Many natural gas customers in Nebraska are likely to see smaller bills because of the corporate tax rate cut passed by Congress last year.
Nebraska Public Service Commission spokeswoman Deb Collins said both Black Hills Energy and Northwestern Energy have notified the commission that they intend to pass some of their tax savings on to ratepayers.
Collins said the process is being done informally and details are still being worked out.
"While the PSC is working with the two companies and the Public Advocate on this process, there will be no formal proceeding," Collins said in an email.
Black Hills, which is the largest natural gas provider in Nebraska, serving about 300,000 customers across the state, including the Columbus area, gave no details or timeline for its plans.
"Black Hills Energy is currently reviewing the recently approved Tax Cuts and Jobs Act of 2017," spokeswoman Brandy Johnson said in an email. "We will work with utility regulators to develop a plan to provide customers the benefit of the corporate tax rate reduction."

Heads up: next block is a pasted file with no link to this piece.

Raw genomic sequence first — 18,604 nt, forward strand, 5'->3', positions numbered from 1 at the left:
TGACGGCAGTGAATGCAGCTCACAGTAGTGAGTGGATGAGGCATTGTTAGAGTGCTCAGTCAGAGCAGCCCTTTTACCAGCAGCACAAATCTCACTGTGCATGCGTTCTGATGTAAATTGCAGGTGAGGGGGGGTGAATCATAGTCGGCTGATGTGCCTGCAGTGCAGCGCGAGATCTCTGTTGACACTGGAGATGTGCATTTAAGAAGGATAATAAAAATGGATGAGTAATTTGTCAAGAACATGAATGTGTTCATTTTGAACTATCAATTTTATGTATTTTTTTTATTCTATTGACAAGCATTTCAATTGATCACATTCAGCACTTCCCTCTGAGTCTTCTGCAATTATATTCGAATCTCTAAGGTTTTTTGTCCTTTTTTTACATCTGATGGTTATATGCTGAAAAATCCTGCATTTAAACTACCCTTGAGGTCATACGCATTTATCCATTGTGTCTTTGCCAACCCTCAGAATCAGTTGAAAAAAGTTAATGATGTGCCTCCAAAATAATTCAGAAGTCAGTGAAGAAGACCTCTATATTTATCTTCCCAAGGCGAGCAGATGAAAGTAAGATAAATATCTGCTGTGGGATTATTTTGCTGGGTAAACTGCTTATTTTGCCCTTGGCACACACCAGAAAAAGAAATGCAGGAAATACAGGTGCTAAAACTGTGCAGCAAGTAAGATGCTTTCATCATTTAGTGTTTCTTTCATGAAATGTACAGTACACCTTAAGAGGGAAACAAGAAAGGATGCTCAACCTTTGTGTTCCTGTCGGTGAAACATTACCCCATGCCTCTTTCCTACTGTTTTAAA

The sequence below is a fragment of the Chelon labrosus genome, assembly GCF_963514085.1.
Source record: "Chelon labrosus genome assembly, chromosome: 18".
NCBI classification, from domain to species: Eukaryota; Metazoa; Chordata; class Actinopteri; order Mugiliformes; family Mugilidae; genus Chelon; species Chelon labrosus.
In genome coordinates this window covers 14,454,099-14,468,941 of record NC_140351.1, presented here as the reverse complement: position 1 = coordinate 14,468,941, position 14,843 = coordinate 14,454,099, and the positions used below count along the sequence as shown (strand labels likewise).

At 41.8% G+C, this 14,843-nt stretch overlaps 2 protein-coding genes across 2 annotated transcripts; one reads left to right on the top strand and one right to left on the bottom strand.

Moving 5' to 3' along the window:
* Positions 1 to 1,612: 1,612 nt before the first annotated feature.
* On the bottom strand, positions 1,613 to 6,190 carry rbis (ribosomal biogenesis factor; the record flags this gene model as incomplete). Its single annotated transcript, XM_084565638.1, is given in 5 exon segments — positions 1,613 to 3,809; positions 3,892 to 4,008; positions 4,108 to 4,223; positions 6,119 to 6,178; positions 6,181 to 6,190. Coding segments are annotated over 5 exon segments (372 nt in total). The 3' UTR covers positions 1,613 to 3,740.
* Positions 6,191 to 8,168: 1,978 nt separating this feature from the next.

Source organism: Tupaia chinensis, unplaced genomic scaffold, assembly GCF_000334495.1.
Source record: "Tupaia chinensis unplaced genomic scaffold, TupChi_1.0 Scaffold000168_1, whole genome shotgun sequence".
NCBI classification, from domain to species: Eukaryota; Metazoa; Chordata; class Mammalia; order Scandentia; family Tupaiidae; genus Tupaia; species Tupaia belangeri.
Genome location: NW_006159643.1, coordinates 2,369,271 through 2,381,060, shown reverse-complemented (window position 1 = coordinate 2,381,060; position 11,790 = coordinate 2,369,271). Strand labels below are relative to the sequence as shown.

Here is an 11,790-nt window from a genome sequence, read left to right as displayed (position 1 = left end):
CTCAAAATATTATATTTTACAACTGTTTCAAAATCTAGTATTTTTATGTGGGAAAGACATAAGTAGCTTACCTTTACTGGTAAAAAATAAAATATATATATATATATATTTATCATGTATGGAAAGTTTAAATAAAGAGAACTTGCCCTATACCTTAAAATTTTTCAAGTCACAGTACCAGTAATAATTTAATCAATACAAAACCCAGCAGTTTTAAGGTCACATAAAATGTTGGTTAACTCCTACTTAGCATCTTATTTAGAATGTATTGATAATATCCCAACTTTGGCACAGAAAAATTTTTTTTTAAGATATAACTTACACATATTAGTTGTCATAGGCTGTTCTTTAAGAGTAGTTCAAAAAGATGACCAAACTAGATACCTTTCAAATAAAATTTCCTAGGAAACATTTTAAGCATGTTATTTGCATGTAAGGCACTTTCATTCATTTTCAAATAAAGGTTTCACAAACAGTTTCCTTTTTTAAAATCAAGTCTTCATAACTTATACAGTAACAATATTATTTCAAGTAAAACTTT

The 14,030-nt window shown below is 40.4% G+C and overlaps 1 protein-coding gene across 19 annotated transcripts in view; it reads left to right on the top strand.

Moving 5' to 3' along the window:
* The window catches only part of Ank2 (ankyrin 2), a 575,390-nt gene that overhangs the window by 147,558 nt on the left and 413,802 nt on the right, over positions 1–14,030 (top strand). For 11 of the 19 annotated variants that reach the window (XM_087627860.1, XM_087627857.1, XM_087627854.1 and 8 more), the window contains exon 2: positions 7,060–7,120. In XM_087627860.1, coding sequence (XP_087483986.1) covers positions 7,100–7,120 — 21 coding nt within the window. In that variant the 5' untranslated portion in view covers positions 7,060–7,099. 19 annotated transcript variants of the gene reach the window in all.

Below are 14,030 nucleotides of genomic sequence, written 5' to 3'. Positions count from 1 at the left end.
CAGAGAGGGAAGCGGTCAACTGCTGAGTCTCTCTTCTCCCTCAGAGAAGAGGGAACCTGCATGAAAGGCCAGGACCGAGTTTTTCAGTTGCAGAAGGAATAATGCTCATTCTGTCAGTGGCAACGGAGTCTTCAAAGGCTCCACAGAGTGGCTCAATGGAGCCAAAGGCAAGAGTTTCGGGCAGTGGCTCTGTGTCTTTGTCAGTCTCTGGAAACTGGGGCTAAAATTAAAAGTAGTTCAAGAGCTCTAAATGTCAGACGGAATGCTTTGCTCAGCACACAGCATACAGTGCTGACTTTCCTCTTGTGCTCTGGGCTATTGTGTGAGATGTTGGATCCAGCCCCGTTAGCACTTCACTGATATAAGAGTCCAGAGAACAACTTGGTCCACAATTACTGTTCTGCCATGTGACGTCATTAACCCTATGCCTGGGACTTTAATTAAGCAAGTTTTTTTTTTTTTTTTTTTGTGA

A spokesman from Northwestern Energy, which serves about 45,000 customers in Kearney, Grand Island, North Platte and Elba, said it, too, is evaluating options.
"At this point, we are trying to figure how much the savings might be and develop a plan for what the best option might be for customers," said spokesman Butch Larcombe. "We have not promised a rate cut. We told the PSC that we intend to pass the savings along to customers in one form or another."
The tax overhaul that went into effect Jan. 1 lowers the highest corporate income tax rate from 35 percent to 21 percent.
Utilities are allowed to incorporate federal income tax obligations into the rates they charge customers, but Bob Anthony, a member of the Oklahoma Corporation Commission, the agency that regulates public utilities in the state, said consumers help pay those taxes every time they pay their bills.
"It's not fair to over-collect for federal corporate income taxes," Anthony said.
The moves by Black Hills and Northwestern come as regulators in Oklahoma and other states, as well as consumer groups such as AARP, are demanding that utility rates be rolled back.
In Montana, where both companies also operate, the state has estimated savings from rate cuts could be in the millions of dollars.
Montana Public Service Commission Chairman Brad Johnson said the agency "wants to ensure that this money is not simply captured by shareholders, but instead is directed in a way that provides a long-term benefit to the consumer."
Electricity customers in Nebraska are not likely to see similar rate cuts because all of the state's providers are either public entities or nonprofit cooperatives.